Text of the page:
Air Canada Flight 624: TSB delivers preliminary investigation report

Airbus A320-200 C-FTJP sitting in daylight on a snow covered runway. Its nose cone  and landing gear are missing, and there is significant damage to the wings and underbody of the aircraft. Several TSB investigative vehicles are seen to the left of the aircraft.
The A320-200 aircraft of Air Canada Flight 624 sits on the runway at YHZ, as the TSB investigation gets underway (Photo credit: Transportation Safety Board)

On March 29, 2015, what should have been a routine flight from Toronto to Halifax became a harrowing ordeal for the 133 passengers and five crew members on board, as the plane made a “hard landing” at the Stanfield International Airport (YHZ) in the midst of a severe winter storm. Despite significant damage to the aircraft, all passengers and crew survived the crash, though 25 people were treated for injuries and no doubt many of the passengers suffered psychological trauma from the event. Now four months after the incident, many questions remain about just what exactly happened on that evening.

The Transportation Safety Board (TSB) is investigating the incident, and on June 16, 2015, released a report on the preliminary findings of their investigation. This preliminary report does not yet identify what exactly caused the incident, nor does it assign blame to the crew, the plane, or any other specific combination of factors. It does, however, offer the first details about the final moments of that flight.

As it prepared to land, the aircraft (C-FTJP, an Airbus A320-200) was using a localizer approach to land on runway 5 at YHZ. A localizer approach only provides a pilot with lateral guidance to align their aircraft with the runway; this is less sophisticated than an Instrument Landing System (ILS), which provides precision lateral and vertical guidance to an approaching aircraft. Two of the runways at the Halifax airport have these more advanced systems, but runway 5 does not. As such, the pilots of AC624 were reliant on on-board systems for their vertical position as they prepared for landing. A number of people have called for upgrades to the landing systems at YHZ in the wake of this incident, including former pilots and other aviation experts, who have emphasized that ILS should be standard on all runways at an airport with the type of fog and snow conditions that YHZ receives.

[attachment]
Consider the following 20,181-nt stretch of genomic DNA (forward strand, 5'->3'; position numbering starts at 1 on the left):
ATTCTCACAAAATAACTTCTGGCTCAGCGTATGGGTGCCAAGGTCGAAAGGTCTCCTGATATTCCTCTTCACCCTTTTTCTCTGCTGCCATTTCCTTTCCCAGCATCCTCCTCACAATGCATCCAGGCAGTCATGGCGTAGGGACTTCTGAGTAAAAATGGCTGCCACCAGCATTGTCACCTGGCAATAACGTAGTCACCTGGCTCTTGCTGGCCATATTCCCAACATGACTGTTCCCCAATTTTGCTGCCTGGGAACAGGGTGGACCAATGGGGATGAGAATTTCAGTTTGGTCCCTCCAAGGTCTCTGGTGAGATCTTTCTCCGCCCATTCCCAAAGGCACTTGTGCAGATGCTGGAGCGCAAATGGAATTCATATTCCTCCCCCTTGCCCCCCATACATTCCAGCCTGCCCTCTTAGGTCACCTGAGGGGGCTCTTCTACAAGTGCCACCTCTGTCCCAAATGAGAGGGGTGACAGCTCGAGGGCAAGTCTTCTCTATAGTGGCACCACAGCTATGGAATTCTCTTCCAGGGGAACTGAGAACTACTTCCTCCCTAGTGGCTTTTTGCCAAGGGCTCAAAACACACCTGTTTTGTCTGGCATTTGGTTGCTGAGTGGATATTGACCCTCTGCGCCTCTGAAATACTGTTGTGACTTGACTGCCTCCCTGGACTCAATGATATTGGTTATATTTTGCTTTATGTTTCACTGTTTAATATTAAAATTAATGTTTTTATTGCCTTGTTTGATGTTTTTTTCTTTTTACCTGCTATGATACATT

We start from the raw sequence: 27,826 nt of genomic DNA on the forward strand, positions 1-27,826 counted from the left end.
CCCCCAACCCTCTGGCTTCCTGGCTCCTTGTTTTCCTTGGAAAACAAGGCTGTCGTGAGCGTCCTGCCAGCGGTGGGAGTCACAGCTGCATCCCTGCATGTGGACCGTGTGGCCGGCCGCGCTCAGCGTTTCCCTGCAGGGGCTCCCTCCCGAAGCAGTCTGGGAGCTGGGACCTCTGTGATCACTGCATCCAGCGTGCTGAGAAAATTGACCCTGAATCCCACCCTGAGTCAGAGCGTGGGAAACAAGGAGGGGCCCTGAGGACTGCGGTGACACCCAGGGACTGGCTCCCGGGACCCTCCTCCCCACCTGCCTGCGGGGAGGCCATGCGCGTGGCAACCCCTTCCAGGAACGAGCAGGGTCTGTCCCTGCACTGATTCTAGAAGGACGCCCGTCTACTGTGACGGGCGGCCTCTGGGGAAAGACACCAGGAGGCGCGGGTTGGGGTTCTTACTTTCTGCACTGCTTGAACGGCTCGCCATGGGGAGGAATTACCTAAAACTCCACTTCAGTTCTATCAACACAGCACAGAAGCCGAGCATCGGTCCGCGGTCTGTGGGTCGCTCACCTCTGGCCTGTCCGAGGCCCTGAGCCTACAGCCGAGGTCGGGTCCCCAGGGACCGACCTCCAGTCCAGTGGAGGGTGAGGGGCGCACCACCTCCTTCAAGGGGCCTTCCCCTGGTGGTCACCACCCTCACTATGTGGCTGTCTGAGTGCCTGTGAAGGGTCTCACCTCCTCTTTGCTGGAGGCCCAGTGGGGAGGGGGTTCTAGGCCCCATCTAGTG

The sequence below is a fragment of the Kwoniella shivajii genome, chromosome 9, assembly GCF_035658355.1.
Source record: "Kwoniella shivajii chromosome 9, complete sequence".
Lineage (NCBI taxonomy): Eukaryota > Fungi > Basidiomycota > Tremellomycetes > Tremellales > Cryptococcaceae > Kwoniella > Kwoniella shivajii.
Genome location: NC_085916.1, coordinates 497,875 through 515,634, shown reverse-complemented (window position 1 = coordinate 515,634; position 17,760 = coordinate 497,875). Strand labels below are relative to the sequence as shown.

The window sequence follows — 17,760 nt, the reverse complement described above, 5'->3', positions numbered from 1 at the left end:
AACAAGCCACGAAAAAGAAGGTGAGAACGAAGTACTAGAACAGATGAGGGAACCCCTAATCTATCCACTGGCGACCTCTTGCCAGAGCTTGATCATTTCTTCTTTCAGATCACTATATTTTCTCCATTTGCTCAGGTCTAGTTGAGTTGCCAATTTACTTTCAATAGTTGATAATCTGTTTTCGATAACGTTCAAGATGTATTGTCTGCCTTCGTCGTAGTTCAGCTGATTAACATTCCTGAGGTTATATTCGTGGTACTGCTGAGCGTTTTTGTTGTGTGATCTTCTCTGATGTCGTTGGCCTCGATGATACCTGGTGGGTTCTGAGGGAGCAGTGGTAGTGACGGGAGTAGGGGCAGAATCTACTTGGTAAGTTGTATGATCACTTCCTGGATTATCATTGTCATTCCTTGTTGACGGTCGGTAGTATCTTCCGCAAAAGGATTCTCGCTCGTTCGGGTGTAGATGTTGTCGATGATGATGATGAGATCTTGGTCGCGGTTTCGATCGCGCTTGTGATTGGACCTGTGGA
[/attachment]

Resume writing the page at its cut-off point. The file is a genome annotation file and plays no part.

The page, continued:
The preliminary investigation of the aircraft suggests that at the time of landing, the airspeed was consistent with a normal landing approach, and the aircraft was configured appropriately for landing. No mechanical deficiencies were found in the aircraft’s systems, nor were any discrepancies noted in the maintenance records. Yet despite this, the plane approached the runway too low. The engines of the aircraft severed power lines, cutting power to much of the airport, before the landing gear and rear fuselage contacted the ground about 225 metres short of the runway threshold. The aircraft then continued, ironically enough, through the localizer antenna array, before pitching nose down into the ground 70 metres before the threshold. It then bounced and slid along the runway, coming to a stop 570 metres past the threshold.

Passengers evacuated the plane through the forward and mid-plane emergency exits, and then had to wait in the dark on a cold, snowy runway until emergency crews from the airport could arrive. According to some passengers, it was as much as 40 minutes before buses were brought to transport passengers to the terminal, though others have acknowledged that emergency crews provided immediate shelter and care to injured and particularly vulnerable passengers.

The weather at the time of the crash may well prove to be a factor. The TSB notes that the final weather update the crew received before landing was of a windspeed of 20 knots gusting to 26 knots from the north-northwest, with forward visibility of ½ statute mile in snow and blowing snow. Vertical visibility was 300 feet above the ground, and the temperature was at -6°C. Whether these conditions caused the pilots to misjudge their vertical approach is a question that the TSB will no doubt continue to examine.

The challenge for the TSB now remains to identify the exact cause of the incident. Their investigation will involve thorough recreations and simulations of the events, evaluation of pilot and flight attendant training and other safety practices, further evaluation of the aircraft and the airport landing systems, and additional interviews.  The TSB release acknowledges that approach-and-landing incidents, are inherently dangerous, and continue to pose one of the greatest threats to aviation safety in Canada.

You can follow the most recent updates from the TSB’s investigation on their website HERE

Categories: Air

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